When early last year the ACT's highest court found five children had been wrongly removed from their mother in 2013 it caused outrage and sparked the current Legislative Assembly inquiry.
Over the past two weeks, the inquiry committee has heard damning evidence, from people including the ACT Human Rights Commissioner, about the systemic problems with the child protection system in Canberra.
The evidence has painted the picture of a system plagued by a lack of transparency, one with a combination of legal and bureaucratic barriers, and a culture of secrecy which blocks foster carers, family members and advocates from accessing critical information.
The majority of witnesses have expressed concern that so few decisions made by the child protection agency, including those regarding the child's living arrangements, are subject to external review under territory law.
The problem is, many of these issues have been raised before.
The need for external review was raised in official findings as far back as 2003, and yet only after the details of the case of the five children emerged in the media last year did the government act and release a discussion paper on the topic.
In 2003, the Standing Committee on Community Services and Social Equity found one of the chief issues was the lack of external review of decisions. Even back then, it recommended a model be established to enable that.
The following year, Cheryl Vardon reported that external oversight is vital to a well-performing system.
The 2014 Vardon report was commissioned in response to complaints that the government had repeatedly failed to uphold its own standards in relation to referring allegations of abuse in care to what was then known as the Office of the Community Advocate.
The report found a "the majority [of foster carers] expressed the view that decisions often appeared to be subjective, were inconsistent, and were not well documented or communicated". It went on to say that submissions highlighted a "lack of independent grievance structure".
It said parents, carers and agencies all relayed stories of frustration about having nowhere to go when they disagreed with Family Services about placement decisions, care plans and contingency payments. It made a specific recommendation for merits review by tribunal, overseen by the Children and Young People Commissioner.
Then in 2016, following the horrific murder of nine-year-old Bradyn Dillon at the hands of his father, the Glanfield report said a similar thing.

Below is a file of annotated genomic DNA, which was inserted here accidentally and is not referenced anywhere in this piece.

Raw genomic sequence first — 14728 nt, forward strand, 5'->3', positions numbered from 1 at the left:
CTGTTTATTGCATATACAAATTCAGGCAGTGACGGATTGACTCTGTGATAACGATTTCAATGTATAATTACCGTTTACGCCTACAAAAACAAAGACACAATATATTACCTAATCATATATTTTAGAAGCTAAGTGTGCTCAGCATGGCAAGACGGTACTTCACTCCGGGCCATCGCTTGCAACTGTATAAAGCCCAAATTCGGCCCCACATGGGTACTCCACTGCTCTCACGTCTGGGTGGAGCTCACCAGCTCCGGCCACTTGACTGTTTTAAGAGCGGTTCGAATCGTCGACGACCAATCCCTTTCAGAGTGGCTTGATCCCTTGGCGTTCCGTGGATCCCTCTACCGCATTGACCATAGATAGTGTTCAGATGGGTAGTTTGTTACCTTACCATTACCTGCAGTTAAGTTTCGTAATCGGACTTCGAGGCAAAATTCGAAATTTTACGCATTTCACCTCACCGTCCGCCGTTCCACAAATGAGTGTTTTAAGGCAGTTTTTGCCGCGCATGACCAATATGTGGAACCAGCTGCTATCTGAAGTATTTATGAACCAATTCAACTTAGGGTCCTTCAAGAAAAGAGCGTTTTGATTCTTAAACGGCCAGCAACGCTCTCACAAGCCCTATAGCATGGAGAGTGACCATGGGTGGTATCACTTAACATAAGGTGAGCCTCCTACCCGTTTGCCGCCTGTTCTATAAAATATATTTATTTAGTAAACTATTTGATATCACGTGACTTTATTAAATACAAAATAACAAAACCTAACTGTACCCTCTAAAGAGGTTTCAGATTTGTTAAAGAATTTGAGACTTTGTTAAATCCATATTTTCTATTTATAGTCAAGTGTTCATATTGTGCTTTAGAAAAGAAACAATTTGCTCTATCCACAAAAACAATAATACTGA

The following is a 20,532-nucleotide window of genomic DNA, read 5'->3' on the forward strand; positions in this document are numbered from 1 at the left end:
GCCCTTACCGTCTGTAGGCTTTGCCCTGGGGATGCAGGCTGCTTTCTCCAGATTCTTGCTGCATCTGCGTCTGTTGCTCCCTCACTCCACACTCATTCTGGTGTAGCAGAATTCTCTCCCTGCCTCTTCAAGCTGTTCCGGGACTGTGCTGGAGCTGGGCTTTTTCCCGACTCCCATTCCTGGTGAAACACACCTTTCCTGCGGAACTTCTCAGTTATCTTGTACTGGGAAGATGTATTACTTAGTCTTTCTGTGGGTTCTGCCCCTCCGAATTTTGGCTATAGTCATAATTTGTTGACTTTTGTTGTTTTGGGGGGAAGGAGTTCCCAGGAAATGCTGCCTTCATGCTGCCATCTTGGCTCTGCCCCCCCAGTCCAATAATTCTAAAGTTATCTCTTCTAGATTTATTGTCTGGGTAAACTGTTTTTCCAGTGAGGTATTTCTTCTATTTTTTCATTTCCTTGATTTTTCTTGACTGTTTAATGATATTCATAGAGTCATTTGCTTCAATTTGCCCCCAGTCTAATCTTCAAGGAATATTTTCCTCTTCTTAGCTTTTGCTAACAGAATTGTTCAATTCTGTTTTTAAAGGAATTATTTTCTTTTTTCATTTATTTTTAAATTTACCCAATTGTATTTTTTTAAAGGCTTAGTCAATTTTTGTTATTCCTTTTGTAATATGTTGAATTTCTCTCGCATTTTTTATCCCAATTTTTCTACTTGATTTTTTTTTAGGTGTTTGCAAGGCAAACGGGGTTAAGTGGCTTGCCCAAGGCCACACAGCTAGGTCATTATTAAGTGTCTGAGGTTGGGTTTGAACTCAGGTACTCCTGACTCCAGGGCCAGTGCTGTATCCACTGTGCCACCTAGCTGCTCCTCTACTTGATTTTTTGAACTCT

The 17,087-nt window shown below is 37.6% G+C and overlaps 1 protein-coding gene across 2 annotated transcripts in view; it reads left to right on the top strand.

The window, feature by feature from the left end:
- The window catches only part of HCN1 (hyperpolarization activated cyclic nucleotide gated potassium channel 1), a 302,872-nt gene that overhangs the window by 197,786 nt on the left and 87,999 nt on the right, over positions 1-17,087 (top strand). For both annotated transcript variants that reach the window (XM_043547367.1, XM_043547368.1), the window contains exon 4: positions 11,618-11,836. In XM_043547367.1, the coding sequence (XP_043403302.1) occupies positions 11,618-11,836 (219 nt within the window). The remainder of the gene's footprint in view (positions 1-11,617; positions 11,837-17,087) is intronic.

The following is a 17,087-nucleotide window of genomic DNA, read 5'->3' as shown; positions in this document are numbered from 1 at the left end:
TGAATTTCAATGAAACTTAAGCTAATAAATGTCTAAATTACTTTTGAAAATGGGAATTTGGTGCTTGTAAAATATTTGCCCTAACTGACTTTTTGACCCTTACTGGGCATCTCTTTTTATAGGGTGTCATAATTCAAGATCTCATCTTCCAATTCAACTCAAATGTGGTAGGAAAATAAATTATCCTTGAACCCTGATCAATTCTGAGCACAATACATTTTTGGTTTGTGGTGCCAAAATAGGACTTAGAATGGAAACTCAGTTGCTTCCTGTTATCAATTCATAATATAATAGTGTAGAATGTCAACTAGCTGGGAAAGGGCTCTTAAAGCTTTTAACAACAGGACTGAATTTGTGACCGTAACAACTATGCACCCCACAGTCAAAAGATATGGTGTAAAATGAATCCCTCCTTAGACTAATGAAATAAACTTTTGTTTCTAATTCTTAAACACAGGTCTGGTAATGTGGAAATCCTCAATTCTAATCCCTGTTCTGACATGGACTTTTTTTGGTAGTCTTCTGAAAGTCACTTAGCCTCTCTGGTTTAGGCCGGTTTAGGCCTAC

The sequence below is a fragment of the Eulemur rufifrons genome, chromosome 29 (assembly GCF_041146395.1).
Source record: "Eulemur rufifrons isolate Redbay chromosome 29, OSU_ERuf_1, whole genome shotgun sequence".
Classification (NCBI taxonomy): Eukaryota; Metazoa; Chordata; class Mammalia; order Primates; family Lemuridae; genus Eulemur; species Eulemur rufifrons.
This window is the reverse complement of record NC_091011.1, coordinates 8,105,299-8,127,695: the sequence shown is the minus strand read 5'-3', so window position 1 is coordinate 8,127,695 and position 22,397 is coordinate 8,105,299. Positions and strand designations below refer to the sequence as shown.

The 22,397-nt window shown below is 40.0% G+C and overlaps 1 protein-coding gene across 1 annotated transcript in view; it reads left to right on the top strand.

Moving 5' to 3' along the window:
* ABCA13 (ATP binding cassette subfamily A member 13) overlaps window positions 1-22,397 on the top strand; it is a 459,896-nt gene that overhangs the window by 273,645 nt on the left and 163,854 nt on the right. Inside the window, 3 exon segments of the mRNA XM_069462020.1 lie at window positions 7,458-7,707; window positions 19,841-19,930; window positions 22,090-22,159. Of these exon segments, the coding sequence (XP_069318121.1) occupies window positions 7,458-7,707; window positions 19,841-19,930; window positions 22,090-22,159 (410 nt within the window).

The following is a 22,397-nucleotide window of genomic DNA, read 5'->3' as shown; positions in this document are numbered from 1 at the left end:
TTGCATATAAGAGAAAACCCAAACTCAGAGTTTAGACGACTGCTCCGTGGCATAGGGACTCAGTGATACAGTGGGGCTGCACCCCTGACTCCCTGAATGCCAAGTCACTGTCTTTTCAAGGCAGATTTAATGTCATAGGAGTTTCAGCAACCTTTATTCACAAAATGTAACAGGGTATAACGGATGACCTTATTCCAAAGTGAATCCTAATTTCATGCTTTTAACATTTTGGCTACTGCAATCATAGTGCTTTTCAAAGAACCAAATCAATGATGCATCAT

It looked at review mechanisms and found it was not possible to review many decisions in the ACT except, in some circumstances, through the courts.
In 2017, Liberal MLA Elizabeth Kikkert moved a motion calling on the government to commission a review into the lack of oversight measures, which are designed to keep a system accountable for its actions.
When the current inquiry was launched in May last year, Liberal MLA Nicole Lawder stated her party had raised these issues time and time again.
"We have heard from inquiry after inquiry. We have seen report after report. We have seen in recommendation after recommendation after recommendation the need for better information sharing and better review of decisions," Ms Lawder said.
External review is, once again, a resounding issue in the current inquiry's public hearings.
The extent to which territory law shields decisions made by the ACT's child protection agency from external scrutiny has been raised again - the very same issue that was raised in 2017, 2016, 2004 and 2003 and probably many times in between.
Even the ACT Minister for Children, Youth and Families Rachel Stephen-Smith told the hearing on Wednesday that "everyone agrees, including me" that more external review options should exist for child protection decisions.
ACT Human Rights commissioner Helen Watchirs told Tuesday's hearing that the lack of external review options was among the reasons why the territory's child protection act "falls well short" of human rights standards.
These decisions being made are the types of decisions that can affect a child for the rest of their life: where they live, who can visit them and the frequency of those visits.
In the case of the mother whose children were wrongly removed, the children were ultimately only allowed to see their mother for eight hours a year.
It was sheer luck that a senior barrister took on her case and pursued it in the ACT's highest court that she was able to successfully challenge that initial decision to remove the children from her.
Advocates have expressed concern that these types of cases might not be one-offs, but just the ones that have brought the problems to the forefront.
Ms Stephen-Smith rightly said the government needs to ensure the changes made to the system are the right ones. But not implementing key recommendations from previous inquiries continues to put children at risk, and the outcomes are unacceptable.
Given it was raised 16 years ago, the message that these things take time to change is getting tired.
The Royal Commission into Institutional Abuse taught important lessons about what happens when a system dealing with children isn't transparent and people aren't held to account.
Of course, it should go without saying that the identities of these children be kept from prying eyes. Everyone agrees that the main goal is to protect them and keep them safe.
But without proper oversight or accessible external review mechanisms, the government is ultimately causing harm to the very people they're tasked to protect.
We've been here before. A child has died. Children are being wrongly removed from their families.
We now know the threshold for the government to hold an inquiry, but what's the threshold for them to act on it?